What exactly do the Mariners need to see from Maurer, who was the Southern League Pitcher of the Year last season for Double-A Jackson?
"It's a combination of things," Wedge said. "One, how he handles himself as a young pitcher. Two, just the way his stuff plays against big league hitters. And then you just look at how he continues to climb in regard to how we build him up and how he handles different situations and works through those situations. So far, we've seen all good things."
Good things indeed, given his numbers this spring.
Let's see if he keeps it up. If not, at the very least he should be ready to go back at Triple-A Tacoma with the confidence in knowing that his time will come sooner than later.
Last but not least, Carlos Peguero.
Could this be the year Peguero makes it to Seattle and stays?
I remain skeptical, as I'm sure most of you do too, yet so far this spring he's done everything that's been asked of him while hitting well over .300.
If anything, it's nice to see that the M's have a few options in the outfield this year to choose from rather than having to lean on someone like Peguero as either a reserve, a platoon player or a starter.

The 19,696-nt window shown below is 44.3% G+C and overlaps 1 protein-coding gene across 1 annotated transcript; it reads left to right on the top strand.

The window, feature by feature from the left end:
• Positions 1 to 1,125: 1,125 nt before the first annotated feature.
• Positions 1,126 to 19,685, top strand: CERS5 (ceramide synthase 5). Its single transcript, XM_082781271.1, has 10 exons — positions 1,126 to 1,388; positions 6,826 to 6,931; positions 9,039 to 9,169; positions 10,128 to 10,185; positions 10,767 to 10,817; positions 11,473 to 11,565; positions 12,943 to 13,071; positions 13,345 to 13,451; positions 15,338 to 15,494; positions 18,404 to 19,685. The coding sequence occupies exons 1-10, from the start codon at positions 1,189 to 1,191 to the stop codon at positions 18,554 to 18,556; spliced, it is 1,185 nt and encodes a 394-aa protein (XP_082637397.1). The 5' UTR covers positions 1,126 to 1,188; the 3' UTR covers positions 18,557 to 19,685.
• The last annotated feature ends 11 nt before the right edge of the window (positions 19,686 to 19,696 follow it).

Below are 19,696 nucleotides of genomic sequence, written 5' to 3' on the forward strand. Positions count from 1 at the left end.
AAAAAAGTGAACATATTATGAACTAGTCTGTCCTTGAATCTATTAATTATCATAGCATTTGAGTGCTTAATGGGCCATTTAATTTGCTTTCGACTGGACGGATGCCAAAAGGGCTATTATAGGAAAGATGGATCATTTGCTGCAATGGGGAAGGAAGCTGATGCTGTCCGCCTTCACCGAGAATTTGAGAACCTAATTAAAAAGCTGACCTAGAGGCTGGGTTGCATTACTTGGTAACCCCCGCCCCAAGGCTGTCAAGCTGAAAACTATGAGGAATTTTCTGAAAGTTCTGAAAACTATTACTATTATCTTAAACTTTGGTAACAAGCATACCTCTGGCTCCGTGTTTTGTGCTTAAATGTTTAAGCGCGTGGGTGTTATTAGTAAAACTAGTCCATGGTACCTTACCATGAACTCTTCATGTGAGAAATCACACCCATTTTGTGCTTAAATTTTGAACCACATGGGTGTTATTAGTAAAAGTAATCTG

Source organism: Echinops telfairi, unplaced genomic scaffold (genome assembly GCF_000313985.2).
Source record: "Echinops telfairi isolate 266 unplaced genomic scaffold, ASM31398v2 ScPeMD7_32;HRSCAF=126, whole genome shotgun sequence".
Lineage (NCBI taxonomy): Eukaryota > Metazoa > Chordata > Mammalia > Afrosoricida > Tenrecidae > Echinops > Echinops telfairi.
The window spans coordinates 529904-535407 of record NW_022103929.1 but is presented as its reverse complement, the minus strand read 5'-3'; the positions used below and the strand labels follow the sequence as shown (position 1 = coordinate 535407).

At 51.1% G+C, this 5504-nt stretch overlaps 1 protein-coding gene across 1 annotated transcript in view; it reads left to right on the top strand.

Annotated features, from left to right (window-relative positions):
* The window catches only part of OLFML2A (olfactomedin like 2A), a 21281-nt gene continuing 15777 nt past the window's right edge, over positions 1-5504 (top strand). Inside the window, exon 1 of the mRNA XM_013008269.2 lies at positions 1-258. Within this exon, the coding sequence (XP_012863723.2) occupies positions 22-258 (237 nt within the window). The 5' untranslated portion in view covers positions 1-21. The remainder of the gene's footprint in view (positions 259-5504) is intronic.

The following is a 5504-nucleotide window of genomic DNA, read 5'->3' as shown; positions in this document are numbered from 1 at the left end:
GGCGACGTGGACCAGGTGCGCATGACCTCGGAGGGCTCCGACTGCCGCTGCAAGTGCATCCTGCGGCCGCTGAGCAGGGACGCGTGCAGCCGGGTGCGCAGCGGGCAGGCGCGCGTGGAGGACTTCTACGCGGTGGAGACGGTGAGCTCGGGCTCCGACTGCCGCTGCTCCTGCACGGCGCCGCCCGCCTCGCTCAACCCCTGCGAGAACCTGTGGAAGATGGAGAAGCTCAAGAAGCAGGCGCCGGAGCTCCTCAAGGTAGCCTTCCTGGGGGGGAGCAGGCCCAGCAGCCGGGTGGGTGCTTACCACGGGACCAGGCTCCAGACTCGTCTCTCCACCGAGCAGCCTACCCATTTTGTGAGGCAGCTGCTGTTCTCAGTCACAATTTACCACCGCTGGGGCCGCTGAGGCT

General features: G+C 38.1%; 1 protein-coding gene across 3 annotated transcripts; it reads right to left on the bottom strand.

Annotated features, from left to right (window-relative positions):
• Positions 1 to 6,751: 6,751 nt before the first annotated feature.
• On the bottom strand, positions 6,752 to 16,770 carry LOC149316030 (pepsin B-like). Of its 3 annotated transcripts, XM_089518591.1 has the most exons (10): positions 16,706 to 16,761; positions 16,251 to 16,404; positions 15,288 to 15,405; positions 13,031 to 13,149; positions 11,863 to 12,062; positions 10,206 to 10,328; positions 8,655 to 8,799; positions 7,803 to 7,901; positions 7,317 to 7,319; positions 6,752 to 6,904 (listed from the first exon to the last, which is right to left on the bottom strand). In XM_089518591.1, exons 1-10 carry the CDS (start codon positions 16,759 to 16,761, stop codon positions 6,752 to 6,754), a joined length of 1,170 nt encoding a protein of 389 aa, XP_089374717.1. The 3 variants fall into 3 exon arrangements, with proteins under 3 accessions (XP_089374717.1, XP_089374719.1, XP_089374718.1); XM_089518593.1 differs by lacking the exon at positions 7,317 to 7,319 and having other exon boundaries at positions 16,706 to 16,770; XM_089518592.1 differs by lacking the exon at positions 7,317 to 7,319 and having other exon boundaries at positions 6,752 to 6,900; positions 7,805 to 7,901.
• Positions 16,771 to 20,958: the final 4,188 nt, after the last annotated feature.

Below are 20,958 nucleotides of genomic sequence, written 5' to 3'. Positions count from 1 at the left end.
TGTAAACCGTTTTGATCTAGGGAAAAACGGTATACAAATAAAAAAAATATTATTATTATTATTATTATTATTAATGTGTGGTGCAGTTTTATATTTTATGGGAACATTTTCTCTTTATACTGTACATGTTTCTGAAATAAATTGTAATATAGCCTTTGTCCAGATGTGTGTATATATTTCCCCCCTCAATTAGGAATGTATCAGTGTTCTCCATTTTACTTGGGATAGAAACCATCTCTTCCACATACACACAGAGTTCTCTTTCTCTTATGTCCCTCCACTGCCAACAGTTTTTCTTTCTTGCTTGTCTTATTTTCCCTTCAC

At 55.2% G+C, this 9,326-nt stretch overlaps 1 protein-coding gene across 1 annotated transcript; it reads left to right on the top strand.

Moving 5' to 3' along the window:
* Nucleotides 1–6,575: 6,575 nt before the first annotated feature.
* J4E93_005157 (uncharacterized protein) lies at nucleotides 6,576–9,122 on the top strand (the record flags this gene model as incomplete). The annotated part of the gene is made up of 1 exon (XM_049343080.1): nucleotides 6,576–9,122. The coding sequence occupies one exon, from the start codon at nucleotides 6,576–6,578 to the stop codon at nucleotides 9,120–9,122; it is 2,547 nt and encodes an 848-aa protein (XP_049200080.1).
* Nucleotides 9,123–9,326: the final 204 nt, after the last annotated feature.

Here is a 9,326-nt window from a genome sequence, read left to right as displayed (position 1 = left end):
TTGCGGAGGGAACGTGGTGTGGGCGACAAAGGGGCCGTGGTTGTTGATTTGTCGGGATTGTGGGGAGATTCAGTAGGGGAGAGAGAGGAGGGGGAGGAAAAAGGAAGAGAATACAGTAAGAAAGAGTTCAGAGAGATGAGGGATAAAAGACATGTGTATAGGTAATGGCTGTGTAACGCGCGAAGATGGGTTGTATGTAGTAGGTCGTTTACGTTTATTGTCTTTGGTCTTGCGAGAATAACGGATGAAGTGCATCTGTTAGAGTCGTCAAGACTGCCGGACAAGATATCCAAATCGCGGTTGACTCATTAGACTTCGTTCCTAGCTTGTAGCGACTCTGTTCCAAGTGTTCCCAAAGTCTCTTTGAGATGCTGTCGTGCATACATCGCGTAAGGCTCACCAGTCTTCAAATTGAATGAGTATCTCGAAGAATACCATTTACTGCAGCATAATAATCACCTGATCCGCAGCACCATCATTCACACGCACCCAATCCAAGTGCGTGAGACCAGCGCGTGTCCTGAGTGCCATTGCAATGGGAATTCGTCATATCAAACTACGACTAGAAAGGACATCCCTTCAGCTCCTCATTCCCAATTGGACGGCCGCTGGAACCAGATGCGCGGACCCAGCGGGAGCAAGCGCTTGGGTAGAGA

The same can be said for Casper Wells, Kelly Shoppach and Carlos Triunfel as well. They're players you may not want as everyday fixtures, but they're more than capable of filling in from time to time.
Today the Mariners are healthy, competitive and appear to be coming together as a team, which is as much as anyone can ask for at this time.
They may not be winning every day or hitting a ton of home runs anymore, but they have the look of a team that could be entertaining once the regular season starts.
Beyond that, I hesitate to get too excited just yet.
Yes, the team appears capable of hitting a baseball, but the pitching staff looks like a work in progress. The starting rotation needs a few spots filled. I will be curious to see how that goes, especially now that the roster has been trimmed down a bit with only Brandon Maurer remaining from the "Fab Four" left to compete against the likes of Blake Beavan, Erasmo Ramirez and Jon Garland.
Other than that, I say sit back, enjoy the Arizona sunshine and start counting the days until Opening Day.